Swine Flu – Guidance for Employers
Although the rate of increase in new swine flu (influenza A H1N1) cases is reported to be abating, there are still more than 100,000 new cases a week and a surge in infections is expected as the winter approaches, with the first wave anticipated in late August to late September.The swine flu virus is an unusual strain, not only because it has proven to be highly infectious in the summer months but also because it seems to affect young children more severely than it does the middle-aged. Thus far, more than 30 people have died after contracting the virus. Pregnant women and those with underlying health problems are considered to be particularly at risk. See below for a list of known high-risk groups.
- Liability for failing to take steps to prevent the spread of the infection, particularly amongst those known to be in a high-risk group, and to maintain a safe working environment. Have you carried out a risk assessment yet?
- The impact on staff who remain at work, if they work longer hours than usual in order to cover for staff who have contracted the virus;
- Problems which may arise if an outbreak results in you failing to deliver to one of your customers or you have a supplier or contractor who lets you down as a result of swine flu (which may be considered to be ‘force majure’). Consider your potential liabilities should either event occur and check your insurance position carefully.
It will be a fortunate business that is left completely unscathed by the virus but there are steps that you can take to protect your staff and keep them informed so as to improve the chances of keeping your business up and running. Be prepared to be flexible. Could staff work from home? Are there alternative ways of doing business other than by direct contact, for example teleconferencing instead of face to face meetings?
Swine flu has several potential implications for firms, for example:
Given that employees are likely to be able to self-certify themselves as unfit for work for up to a fortnight, employers must be prepared to deal with the disruption the pandemic may cause. If you have not already done so, put in place contingency measures for dealing with mass absenteeism. Consider what steps you can take to prevent staff returning to work too soon.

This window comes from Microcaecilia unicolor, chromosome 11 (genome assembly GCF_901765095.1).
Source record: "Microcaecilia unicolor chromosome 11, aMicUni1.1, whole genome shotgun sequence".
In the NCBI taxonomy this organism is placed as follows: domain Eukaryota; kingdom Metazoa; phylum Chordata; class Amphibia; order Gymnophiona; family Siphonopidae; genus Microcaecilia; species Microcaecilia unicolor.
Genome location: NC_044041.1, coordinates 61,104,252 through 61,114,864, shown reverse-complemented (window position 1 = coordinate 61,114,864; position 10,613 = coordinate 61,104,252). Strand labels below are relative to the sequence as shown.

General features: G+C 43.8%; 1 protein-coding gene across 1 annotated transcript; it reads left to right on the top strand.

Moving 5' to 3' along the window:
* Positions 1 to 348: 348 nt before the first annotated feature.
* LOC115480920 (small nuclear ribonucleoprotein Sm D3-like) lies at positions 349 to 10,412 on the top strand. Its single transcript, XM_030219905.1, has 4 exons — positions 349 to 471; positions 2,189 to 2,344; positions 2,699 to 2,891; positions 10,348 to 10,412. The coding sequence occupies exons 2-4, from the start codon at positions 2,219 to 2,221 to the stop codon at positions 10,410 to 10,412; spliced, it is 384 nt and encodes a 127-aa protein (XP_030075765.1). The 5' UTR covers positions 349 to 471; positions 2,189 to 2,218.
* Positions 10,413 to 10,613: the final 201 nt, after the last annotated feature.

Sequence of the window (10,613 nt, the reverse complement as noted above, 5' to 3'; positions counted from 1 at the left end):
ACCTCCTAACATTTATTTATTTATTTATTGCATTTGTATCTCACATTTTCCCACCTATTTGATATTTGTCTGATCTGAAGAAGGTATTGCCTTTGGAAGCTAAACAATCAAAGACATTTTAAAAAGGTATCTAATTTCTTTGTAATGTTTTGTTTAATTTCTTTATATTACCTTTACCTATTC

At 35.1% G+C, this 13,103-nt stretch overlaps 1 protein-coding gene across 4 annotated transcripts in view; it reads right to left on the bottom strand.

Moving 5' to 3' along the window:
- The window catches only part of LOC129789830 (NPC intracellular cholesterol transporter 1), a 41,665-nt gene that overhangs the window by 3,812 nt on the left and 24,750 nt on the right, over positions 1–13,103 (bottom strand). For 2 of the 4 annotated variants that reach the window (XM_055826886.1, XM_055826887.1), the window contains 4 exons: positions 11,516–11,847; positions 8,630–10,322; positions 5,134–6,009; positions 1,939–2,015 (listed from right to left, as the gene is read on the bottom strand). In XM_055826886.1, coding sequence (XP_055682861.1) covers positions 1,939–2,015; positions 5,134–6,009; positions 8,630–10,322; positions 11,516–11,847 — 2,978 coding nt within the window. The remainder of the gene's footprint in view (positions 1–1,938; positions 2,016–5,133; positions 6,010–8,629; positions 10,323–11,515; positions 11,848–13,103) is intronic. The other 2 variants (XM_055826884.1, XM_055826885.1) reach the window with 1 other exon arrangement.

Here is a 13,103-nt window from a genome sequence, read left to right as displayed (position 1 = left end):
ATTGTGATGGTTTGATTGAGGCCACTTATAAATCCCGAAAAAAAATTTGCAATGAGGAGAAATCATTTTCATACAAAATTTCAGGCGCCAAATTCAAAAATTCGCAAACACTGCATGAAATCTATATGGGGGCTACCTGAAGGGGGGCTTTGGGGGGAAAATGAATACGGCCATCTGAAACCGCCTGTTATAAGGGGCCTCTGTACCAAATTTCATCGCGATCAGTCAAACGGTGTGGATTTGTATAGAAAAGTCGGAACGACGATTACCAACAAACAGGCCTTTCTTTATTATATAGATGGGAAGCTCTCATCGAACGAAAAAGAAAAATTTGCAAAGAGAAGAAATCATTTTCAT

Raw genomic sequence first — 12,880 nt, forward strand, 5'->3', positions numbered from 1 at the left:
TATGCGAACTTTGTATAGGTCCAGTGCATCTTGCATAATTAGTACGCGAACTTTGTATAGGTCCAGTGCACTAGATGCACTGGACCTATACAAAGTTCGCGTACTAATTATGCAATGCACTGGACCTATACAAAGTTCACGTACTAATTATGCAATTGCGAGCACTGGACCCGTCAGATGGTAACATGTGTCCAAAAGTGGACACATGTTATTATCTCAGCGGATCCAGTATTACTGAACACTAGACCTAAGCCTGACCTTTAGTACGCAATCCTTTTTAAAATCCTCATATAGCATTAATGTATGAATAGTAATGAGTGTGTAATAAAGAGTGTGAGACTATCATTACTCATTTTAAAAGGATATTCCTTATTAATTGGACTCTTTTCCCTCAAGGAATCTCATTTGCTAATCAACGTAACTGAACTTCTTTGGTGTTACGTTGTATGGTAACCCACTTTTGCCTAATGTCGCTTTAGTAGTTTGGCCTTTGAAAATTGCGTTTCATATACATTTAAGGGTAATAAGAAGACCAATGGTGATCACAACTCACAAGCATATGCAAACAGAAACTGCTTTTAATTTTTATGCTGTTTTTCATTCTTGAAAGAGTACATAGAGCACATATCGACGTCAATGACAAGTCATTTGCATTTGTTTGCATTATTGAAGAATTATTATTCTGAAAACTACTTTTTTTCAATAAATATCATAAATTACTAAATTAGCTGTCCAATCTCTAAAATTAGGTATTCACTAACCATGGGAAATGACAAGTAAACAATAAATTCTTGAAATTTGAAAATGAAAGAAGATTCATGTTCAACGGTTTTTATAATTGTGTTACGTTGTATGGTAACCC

Examine all your staff policies and procedures to make sure they are compatible with any situations that may arise. For example, does your sickness policy cover the position of a member of staff who is healthy but who has to take time off work because they have caring responsibilities for someone else who is infected?
Make sure you have up-to-date contact details for all your staff and know who to contact in an emergency.
As always, when considering measures you can take to protect employees, it is important to take care not to overstep the line between protecting them and violating their human rights.
If you are concerned about the effects of swine flu, we can help you to formulate a management strategy to deal with it. Contact Roger Sands at Wolferstans as soon as possible for advice tailored to the individual needs of your business.
Swine Flu: Known High-Risk GroupsPeople in the following groups may need to start taking antiviral drugs as soon as they are diagnosed with the illness. Doctors may advise some high-risk patients to take antivirals before they develop symptoms, if someone close to them has swine flu.It is already known that people are particularly vulnerable if they have:· chronic lung disease;· chronic heart disease;· chronic kidney disease;· chronic liver disease;· chronic neurological disease (neurological disorders include motor neurone disease, multiple sclerosis and Parkinson's disease); and· immunosuppression (whether caused by disease or treatment);or· diabetes mellitus.Also at risk are:· patients who have had drug treatment for asthma in the past three years;· pregnant women;· people aged 65 and over; and· children under five.